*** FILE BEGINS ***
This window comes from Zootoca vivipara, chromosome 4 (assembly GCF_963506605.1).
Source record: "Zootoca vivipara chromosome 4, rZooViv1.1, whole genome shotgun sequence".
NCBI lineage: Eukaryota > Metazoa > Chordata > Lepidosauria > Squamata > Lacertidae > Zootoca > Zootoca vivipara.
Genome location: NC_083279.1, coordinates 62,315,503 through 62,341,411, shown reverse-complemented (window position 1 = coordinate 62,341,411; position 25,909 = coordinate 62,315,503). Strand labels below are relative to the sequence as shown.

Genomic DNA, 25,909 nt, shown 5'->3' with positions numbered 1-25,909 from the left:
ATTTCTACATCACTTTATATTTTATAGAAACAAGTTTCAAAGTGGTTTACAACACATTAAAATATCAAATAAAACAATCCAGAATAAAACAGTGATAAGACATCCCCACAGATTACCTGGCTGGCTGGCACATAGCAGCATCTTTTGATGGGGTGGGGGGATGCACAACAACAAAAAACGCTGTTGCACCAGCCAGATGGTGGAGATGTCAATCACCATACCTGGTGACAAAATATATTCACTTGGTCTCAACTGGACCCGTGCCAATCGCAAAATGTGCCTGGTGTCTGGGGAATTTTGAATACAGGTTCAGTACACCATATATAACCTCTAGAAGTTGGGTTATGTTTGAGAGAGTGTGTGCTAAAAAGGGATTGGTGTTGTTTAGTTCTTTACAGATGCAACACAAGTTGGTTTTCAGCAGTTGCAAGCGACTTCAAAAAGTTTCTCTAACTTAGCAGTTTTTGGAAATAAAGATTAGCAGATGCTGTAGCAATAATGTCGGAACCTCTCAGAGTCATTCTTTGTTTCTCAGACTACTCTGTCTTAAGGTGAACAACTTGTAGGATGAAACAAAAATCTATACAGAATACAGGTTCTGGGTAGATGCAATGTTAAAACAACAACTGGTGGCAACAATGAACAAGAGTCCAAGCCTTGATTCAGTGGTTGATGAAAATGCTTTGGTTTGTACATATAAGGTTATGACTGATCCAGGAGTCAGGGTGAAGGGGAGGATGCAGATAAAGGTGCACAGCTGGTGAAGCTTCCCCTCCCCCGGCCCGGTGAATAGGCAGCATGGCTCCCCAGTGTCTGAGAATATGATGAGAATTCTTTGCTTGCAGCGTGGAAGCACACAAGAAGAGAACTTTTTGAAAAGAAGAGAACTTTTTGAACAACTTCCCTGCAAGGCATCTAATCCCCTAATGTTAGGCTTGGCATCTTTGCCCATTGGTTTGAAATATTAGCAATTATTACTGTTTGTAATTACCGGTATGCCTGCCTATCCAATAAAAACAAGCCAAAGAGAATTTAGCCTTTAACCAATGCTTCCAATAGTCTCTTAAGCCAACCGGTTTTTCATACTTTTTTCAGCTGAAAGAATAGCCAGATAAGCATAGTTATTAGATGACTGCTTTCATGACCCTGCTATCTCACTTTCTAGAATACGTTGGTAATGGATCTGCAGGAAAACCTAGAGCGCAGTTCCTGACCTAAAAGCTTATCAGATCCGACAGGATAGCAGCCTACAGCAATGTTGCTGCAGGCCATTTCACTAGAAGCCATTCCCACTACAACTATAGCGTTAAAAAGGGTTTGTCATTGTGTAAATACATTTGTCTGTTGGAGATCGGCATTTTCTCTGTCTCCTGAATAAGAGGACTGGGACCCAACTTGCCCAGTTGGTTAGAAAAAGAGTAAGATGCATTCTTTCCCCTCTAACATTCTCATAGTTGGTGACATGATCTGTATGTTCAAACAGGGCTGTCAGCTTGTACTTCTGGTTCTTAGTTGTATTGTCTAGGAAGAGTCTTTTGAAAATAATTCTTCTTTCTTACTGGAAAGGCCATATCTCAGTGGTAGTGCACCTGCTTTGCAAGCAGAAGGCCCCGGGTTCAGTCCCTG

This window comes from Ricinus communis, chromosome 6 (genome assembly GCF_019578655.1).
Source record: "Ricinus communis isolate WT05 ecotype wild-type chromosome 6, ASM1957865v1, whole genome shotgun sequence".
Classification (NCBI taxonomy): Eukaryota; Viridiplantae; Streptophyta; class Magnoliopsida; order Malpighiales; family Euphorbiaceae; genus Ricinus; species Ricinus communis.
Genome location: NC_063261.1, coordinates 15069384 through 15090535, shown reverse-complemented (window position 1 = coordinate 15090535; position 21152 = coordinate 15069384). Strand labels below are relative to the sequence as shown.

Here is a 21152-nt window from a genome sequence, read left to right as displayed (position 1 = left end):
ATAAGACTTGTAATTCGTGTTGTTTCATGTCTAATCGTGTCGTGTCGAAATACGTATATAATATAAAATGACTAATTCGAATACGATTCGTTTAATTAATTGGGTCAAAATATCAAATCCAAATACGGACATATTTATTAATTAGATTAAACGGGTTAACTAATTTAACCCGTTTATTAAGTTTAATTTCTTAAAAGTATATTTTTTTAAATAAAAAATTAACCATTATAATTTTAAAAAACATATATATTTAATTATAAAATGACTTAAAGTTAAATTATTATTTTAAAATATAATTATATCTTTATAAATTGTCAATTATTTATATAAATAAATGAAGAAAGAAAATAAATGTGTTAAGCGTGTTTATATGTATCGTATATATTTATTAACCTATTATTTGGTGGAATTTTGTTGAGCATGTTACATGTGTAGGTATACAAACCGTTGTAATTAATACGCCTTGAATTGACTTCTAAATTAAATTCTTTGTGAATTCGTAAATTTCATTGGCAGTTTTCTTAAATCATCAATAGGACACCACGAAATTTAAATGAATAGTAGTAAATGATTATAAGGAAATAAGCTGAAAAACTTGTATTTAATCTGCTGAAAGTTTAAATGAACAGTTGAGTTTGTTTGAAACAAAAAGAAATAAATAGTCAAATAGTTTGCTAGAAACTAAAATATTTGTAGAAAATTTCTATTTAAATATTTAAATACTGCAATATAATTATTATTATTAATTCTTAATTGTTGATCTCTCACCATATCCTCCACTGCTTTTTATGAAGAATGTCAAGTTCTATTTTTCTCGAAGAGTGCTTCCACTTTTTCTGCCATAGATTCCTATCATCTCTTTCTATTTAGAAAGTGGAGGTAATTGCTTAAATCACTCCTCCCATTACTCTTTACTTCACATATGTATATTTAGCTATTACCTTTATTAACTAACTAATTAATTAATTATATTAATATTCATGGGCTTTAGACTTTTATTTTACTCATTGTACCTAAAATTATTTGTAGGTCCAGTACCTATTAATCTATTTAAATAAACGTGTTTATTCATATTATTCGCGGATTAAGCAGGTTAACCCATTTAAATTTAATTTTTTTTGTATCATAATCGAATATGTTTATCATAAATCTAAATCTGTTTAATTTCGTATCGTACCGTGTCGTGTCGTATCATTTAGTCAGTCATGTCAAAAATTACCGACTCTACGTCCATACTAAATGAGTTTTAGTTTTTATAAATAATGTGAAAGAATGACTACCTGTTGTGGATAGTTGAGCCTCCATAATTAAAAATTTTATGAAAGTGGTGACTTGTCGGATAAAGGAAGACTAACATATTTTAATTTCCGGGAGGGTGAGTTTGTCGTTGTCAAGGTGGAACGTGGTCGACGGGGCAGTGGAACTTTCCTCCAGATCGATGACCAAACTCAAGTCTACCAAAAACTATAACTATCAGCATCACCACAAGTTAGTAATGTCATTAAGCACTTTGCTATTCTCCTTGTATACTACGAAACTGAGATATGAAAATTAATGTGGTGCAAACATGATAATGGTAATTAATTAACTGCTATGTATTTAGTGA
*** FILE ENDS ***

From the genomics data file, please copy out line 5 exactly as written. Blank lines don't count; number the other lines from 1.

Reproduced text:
Genomic DNA, 25,909 nt, shown 5'->3' with positions numbered 1-25,909 from the left: